29 July 2012

Maybe I'm Just Stupid, But...

Maybe I'm just stupid, but it appears to me that in OHRIA's recent proposal, Plan For The Future, that in lieu of losing $165 Million a year in slot revenues that went towards purses and breeding, they want funds to be set up by the government (an actual subsidy) totalling $210 Million a year, while being alright with cutting race dates and racetracks. Um OK, I must be idiotic in believing that the government will laugh their heads off at this proposal, though they'll like the cutting of race dates and tracks...less gambling competition is cool with the Ontario Liberal Party.

Maybe I'm just stupid, but in OHRIA's recent proposal they seem to be content with the end of Fort Erie. To stupid me, if OHRIA is conceding that racing can exist without Fort Erie, it makes it next to impossible to make a case to the government that Fort Erie Race Track should exist after this year.

Maybe I'm just stupid, but OHRIA seems to believe that Woodbine can race B horses. Sure, they can write $5,000 claiming races, but at a rate of $80 day pay, which owners are going to stick around to fill those races with their horses? There is a very good chance that if Woodbine is the only thoroughbred track running next year, owners of horses who run for less than $12,500 or who can't handle polytrack will send their horses away to Finger Lakes or Ohio. Some may run for the Woodbine owners there, but many will be sold for next to nothing. Once, this happens to an owner once or twice, it will take the fun out of the game, as well as taking away much of the chance that the owner can make money in the game. I know this might sound stupid but owners will dry up very quickly, leaving only wealthy trainers and owners with more money than brains to race. Maybe I'm just stupid, but I would think that OHRIA would understand the economic necessity of having a B racetrack in Ontario.

Maybe I'm just stupid, but Tim Hudak's attempt to appeal to the horse racing community and its supporters, to make sure that the Ontario Liberals don't wind up with a majority government by winning the upcoming Kitchener-Waterloo election, sounds almost pointless. The Liberals didn't need a majority government to end the Slots At Racetracks program. How will a Liberal defeat in Kitchener help horse racing in Ontario?

Maybe I'm just stupid, but the Minister of Agriculture, Ted McMeekin, comes across like a pompous A-hole when he says, “Simply put, the model that is currently in operation and is scheduled to end March 2013 is not viable, is not sustainable.” Is EHealth, ORNGE, moving the Mississauga Power Plant, or full day kindergarten sustainable? Sustainable? The SAR program was a partnership, and it is not going to mean much more money, if any, to the government bottom line, once the new operators (mostly foreign owned conglomerates most likely) take their cut of the slots profits.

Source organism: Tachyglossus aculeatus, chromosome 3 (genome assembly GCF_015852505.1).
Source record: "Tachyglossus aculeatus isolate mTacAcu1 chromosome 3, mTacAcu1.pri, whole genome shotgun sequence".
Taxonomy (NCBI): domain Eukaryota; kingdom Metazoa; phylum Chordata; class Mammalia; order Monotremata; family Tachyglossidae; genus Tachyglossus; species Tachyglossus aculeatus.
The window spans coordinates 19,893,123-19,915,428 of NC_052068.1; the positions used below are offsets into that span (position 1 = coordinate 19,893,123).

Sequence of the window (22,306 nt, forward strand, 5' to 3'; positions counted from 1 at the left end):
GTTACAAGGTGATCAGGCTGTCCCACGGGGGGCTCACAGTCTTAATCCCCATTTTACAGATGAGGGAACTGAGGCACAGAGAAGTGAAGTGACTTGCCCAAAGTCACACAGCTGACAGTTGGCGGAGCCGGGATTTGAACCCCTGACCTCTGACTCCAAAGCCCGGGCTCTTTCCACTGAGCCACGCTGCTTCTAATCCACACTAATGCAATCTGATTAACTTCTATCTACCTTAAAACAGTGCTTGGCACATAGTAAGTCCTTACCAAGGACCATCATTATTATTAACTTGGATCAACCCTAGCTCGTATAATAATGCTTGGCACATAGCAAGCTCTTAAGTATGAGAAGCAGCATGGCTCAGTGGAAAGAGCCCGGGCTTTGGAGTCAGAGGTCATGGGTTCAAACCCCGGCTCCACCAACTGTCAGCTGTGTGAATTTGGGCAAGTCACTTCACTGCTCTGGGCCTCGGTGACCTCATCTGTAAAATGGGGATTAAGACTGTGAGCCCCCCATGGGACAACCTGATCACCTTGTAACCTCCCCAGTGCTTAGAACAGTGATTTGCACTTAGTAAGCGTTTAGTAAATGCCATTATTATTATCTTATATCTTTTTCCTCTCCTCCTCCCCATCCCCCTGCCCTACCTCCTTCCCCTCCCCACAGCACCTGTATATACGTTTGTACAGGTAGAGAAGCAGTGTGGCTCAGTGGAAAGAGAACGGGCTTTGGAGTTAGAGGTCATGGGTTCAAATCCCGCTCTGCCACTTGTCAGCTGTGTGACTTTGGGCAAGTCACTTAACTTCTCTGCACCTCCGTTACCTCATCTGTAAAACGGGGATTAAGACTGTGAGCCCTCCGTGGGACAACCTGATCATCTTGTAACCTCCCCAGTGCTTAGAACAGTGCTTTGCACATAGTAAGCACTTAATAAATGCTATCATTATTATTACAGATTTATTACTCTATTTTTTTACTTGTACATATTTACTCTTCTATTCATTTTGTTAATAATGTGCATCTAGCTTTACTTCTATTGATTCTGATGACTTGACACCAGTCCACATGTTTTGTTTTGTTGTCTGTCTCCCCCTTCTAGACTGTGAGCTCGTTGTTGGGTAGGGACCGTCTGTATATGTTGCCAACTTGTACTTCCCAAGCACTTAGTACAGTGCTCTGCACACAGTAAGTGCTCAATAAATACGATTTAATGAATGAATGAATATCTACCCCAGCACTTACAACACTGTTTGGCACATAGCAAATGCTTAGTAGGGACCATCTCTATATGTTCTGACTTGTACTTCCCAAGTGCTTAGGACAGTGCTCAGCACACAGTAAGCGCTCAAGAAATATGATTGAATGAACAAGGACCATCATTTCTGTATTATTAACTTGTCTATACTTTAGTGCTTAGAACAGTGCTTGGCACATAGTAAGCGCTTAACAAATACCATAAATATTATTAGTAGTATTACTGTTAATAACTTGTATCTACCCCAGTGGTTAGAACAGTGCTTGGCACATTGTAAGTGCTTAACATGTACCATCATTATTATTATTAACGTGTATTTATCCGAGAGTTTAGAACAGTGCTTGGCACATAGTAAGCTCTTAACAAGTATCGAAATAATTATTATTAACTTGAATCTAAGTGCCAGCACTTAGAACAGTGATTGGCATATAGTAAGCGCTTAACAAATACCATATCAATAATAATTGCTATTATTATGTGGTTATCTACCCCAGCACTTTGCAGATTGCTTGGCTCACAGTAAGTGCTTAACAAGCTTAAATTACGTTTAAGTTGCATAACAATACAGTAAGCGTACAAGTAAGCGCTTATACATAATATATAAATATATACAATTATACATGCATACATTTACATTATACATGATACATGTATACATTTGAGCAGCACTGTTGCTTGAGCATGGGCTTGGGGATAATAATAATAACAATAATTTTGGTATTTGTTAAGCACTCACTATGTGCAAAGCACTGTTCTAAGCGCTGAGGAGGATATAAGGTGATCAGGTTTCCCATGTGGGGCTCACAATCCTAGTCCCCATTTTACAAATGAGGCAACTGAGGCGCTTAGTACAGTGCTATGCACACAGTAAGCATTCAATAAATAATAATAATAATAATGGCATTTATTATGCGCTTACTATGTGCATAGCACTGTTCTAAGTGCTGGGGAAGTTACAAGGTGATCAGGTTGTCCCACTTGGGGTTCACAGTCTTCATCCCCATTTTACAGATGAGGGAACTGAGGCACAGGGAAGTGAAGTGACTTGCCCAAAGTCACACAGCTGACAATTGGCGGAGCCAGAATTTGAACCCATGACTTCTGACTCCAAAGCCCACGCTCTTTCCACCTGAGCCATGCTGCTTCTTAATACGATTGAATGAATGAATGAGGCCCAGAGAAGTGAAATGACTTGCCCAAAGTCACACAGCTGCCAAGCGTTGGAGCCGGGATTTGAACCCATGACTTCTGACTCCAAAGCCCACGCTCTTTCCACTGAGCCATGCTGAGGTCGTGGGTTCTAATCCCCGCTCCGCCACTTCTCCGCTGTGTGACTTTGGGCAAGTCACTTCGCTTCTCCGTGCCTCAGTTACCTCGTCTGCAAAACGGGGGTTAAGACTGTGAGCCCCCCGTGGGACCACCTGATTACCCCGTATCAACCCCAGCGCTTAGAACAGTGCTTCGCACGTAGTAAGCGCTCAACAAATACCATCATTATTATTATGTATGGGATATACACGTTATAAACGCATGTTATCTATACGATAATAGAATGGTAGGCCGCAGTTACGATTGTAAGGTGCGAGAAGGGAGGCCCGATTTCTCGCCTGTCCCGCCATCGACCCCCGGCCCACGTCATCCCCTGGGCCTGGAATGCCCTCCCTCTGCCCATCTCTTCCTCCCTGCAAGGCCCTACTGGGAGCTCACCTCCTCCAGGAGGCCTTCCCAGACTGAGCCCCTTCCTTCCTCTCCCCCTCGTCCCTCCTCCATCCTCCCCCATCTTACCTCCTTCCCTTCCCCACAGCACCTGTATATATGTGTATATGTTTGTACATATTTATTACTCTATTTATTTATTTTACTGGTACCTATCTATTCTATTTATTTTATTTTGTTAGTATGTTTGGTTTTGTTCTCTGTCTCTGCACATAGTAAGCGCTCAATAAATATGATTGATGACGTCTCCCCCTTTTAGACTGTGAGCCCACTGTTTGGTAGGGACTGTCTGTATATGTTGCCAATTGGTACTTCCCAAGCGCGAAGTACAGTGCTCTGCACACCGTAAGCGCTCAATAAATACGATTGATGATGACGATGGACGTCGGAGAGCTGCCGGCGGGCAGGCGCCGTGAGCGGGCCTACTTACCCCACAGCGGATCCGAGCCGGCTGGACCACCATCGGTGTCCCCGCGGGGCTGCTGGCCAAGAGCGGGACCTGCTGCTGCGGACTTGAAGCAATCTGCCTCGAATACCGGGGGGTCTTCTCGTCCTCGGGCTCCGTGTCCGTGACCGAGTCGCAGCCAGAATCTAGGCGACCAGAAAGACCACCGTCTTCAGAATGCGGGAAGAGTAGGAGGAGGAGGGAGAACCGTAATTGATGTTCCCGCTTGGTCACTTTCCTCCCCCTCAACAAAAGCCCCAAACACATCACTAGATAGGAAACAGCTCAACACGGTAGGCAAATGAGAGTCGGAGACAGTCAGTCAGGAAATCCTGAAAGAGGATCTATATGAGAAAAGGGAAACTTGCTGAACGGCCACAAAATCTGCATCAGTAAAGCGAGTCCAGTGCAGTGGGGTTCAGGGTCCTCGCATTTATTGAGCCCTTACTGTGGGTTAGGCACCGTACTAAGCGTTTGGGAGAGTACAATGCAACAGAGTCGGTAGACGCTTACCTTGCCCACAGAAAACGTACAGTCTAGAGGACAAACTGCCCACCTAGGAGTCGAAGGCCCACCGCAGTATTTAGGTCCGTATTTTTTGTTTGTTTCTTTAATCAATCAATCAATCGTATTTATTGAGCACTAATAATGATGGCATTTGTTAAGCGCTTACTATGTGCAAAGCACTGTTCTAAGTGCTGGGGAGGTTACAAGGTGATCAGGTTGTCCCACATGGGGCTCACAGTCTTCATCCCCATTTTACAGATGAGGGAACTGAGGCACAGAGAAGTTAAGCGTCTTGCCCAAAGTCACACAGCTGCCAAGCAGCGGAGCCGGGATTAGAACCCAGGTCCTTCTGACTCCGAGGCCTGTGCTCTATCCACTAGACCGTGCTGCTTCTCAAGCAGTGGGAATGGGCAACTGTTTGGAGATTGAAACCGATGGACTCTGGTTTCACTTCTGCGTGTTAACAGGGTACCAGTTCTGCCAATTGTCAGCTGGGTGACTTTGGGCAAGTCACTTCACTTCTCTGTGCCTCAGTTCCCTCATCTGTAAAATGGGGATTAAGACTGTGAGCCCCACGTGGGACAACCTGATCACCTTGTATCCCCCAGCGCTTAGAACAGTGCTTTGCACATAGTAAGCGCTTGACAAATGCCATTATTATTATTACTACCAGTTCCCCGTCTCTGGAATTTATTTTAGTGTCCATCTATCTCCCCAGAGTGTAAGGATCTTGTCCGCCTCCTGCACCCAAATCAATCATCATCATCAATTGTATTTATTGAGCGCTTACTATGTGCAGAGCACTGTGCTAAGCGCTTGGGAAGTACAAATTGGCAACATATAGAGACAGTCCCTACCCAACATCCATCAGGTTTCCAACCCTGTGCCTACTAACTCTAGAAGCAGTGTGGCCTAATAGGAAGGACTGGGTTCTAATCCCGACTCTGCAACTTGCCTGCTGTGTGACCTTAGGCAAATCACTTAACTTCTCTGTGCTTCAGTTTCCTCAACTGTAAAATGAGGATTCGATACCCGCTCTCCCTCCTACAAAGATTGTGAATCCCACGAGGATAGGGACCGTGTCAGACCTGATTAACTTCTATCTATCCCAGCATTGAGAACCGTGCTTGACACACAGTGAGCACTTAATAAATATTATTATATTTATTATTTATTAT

Maybe I'm just stupid, but whenever I read that Bingo Halls are going to get a better deal than racetracks did because they are only going to give the government 47% of gross gaming revenues (before expenses to the Bingo Hall), while the government received 75% of slot revenues from Racinos (before expenses to the government), I either believe that the writer either doesn't understand Business 101 or is being totally disingenuous. That being stated, I know I'm stupid for even thinking that Bingo Hall owner Larry Tanenbaum is getting preferential treatment for being a Liberal Government Crony.

Maybe I'm just stupid, but I really like the idea that Finance Minister Dwight Duncan got ambushed by Marty Adler:

What bothers me is when Duncan stated that the number of jobs affected by the end of the SAR program is "not 60,000," Adler didn't come back asking "well then how many jobs will be affected?" Truth is that Duncan has no idea, and that, to a stupid person like me, shows that the decision to end the slots at racetrack program was done without the proper due diligence.

23 July 2012

How OLG Slots At Racetracks Termination Will Affect Many

Here is a video by Joe Scully, a rodeo MC, shot at Fort Erie Race Track:

Many good points are made. This move has economic disaster written all over it. Slots are racetracks partnerships is a winning deal for jobs and the province. It is a program that the USA is following, even where casinos are being allowed for the very first time. Ending the program will have long enduring sweeping consequences.

One thing Scully is wrong about is that there will still be revenues for the municipalities (perhaps not as much), but some will lose them altogether, and some will start seeing them for the first time.